The old man looked carefully in the glimpse of vision that he had. Then he took two turns of the harpoon [94] line around the bitt in the bow and hid his head on his hands. “Keep my head dear,” he said against the wood of the bow. “I am a tired old man. But I have killed this fish which is my brother and now I must do the slave work.”26

“Get to work, old man,” he said. He took a very [95] small drink of the water. “There is very much slave work to be done now that the fight is over.”27

Besides, he thought, everything kills everything else in some way. Fishing kills me exactly as it keeps me alive. The boy keeps me alive, he thought. I must not deceive myself too much.30

“The ocean is very big and a skiff is small and hard to see,” the old man said. He noticed how pleasant it was to have someone to talk to instead of speaking only to himself and to the sea. “I missed you,” he said. “What did you catch?”35

De la huerta a tu mesa

Recibamos bien la Navidad y el 2017 con una bella ancheta!

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La Costanza, sector Juntas, vereda La Balsa, Chía, Cundinamarca.
Tel. 318 3752151
Hortiaromachiguata@gmail.com

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Canastos producidos en junco en Fómeque, Cundinamarca.
Tel. 320 8131953
Laura Castiblanco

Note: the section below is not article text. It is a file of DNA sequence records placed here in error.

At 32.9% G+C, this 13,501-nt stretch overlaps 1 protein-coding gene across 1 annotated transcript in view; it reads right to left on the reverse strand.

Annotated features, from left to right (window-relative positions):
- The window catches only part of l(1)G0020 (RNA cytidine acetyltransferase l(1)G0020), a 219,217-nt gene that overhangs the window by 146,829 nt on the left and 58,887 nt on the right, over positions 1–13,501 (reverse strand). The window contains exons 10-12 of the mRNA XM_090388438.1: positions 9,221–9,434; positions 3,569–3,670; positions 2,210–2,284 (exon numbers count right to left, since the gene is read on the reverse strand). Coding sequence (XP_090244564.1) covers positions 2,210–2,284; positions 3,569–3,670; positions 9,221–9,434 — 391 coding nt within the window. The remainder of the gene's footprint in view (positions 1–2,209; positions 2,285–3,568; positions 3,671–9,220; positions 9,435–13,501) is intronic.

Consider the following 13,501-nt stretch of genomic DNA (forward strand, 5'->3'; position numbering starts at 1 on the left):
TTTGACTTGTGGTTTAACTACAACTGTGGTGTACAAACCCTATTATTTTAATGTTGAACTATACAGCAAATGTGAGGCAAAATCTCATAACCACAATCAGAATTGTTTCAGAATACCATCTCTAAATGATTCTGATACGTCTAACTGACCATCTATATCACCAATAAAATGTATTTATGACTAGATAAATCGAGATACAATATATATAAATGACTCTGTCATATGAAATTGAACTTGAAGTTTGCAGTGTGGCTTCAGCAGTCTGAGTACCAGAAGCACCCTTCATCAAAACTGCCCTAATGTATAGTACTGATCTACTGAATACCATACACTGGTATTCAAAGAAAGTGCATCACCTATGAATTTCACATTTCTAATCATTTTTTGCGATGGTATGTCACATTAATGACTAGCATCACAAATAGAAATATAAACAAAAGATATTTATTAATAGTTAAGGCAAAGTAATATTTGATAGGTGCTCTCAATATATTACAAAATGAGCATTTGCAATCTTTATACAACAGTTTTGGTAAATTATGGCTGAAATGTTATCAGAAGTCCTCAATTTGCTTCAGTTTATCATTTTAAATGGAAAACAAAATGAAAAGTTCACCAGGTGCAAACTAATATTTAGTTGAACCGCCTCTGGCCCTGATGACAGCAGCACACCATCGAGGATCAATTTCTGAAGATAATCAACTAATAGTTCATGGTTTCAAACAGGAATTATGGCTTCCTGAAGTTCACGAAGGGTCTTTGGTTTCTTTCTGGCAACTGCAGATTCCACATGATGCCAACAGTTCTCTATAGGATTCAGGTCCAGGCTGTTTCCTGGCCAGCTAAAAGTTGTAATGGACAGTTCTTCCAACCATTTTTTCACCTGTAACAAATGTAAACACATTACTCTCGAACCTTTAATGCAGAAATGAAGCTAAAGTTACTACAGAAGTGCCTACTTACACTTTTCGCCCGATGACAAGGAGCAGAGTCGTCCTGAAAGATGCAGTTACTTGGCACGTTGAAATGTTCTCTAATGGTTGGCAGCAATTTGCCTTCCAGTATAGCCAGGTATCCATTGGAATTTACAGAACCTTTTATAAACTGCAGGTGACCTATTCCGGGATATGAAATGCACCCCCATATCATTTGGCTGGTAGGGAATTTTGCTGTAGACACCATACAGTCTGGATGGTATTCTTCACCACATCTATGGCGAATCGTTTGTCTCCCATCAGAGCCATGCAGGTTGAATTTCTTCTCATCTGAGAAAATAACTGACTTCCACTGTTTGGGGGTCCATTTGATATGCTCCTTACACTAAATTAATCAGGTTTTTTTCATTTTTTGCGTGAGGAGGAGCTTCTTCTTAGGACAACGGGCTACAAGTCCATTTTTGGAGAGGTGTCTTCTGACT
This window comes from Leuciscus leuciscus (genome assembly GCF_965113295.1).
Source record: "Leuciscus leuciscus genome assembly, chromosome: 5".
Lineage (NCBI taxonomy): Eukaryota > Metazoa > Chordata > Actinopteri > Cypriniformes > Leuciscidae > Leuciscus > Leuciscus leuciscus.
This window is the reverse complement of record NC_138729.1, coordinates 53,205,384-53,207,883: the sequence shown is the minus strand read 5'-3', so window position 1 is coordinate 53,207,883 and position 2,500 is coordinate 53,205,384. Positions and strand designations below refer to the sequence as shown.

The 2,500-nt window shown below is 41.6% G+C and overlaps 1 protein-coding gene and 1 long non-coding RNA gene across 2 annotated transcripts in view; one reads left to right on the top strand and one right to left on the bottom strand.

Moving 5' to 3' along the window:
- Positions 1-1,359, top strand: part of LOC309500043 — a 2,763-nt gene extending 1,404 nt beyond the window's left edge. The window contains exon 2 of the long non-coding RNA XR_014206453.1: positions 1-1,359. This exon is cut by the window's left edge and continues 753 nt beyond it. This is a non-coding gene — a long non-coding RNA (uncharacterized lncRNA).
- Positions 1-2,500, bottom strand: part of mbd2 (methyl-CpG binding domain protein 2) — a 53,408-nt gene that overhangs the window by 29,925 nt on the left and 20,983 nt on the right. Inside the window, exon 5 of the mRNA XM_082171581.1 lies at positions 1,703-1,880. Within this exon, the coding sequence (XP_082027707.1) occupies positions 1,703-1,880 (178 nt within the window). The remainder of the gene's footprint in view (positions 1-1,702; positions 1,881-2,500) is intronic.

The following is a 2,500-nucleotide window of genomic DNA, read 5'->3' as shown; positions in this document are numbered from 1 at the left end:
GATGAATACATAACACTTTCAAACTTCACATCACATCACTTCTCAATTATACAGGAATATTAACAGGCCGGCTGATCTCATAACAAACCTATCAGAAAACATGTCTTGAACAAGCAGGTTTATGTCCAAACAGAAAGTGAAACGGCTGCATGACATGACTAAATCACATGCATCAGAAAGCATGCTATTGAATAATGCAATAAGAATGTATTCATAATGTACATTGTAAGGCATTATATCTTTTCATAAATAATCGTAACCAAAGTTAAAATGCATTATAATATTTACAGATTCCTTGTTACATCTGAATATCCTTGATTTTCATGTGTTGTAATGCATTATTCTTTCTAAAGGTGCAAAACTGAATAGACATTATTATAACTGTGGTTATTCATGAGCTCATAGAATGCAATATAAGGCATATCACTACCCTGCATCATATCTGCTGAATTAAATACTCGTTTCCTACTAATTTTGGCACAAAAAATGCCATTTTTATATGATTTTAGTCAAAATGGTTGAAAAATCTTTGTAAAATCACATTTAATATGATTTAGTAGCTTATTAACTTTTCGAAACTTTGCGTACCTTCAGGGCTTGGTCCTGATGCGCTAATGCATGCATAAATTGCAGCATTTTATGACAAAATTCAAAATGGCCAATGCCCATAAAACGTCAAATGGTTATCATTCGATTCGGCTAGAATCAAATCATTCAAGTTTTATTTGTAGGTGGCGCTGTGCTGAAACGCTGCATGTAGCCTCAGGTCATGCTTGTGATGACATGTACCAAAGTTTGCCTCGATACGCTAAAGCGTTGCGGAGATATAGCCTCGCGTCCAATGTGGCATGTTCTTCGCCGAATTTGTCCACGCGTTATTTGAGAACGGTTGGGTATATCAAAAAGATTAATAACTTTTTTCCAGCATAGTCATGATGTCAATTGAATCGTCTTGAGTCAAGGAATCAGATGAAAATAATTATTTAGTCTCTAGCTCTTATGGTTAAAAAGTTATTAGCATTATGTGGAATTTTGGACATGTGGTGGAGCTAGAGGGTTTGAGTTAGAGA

En fotos Jessica Juliana Wilches Urrego

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Ancheta canasto Redondo

1 kg de arroz

Berenjenas en aceite oliva

1 frco ají mujeres Sikuani

1 Zuchini verde

1 Zuchini amarillo

1 rocoto rojo o amarillo

6 curubas frescas

6 huevos campesinos

1 lechuga o espinaca

1 manojo de rúgula

Caja champiñones u orellanas

                                                                    $ 49,000

Ancheta en canasto Ovalado

1 kg de arroz

Berenjenas en aceite oliva

1 frasco ají mujeres Sikuani

1 Zuchini verde

1 Zuchini amarillo

1 rocoto rojo o amarillo

5 curubas frescas

5 huevos campesinos

2 remolachas

1 lechuga

1 manojo de rúgula

Caja champiñones u orellanas

                                                                                      $ 46,300

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Ancheta en canasto Cuadrado

1 lb de arroz

Berenjenas en aceite oliva

1 frasco ají mujeres Sikuani

1 Zuchini verde

1 Zuchini amarillo

1 rocoto rojo o amarillo

1 lechuga

Caja champiñones u orellanas

                                                                         $ 46,300

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Huevos Campesinos en canasto ovalado pequeño

14 huevos   $10,500

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Arma tu propia ancheta

Acelga  400 gr                                2,000

Ají Nonoji frasco                          10,000

Arroz 1 kg                                        4,000

Arroz 1 lb                                         2,000

Berenjenas frasco                        15,000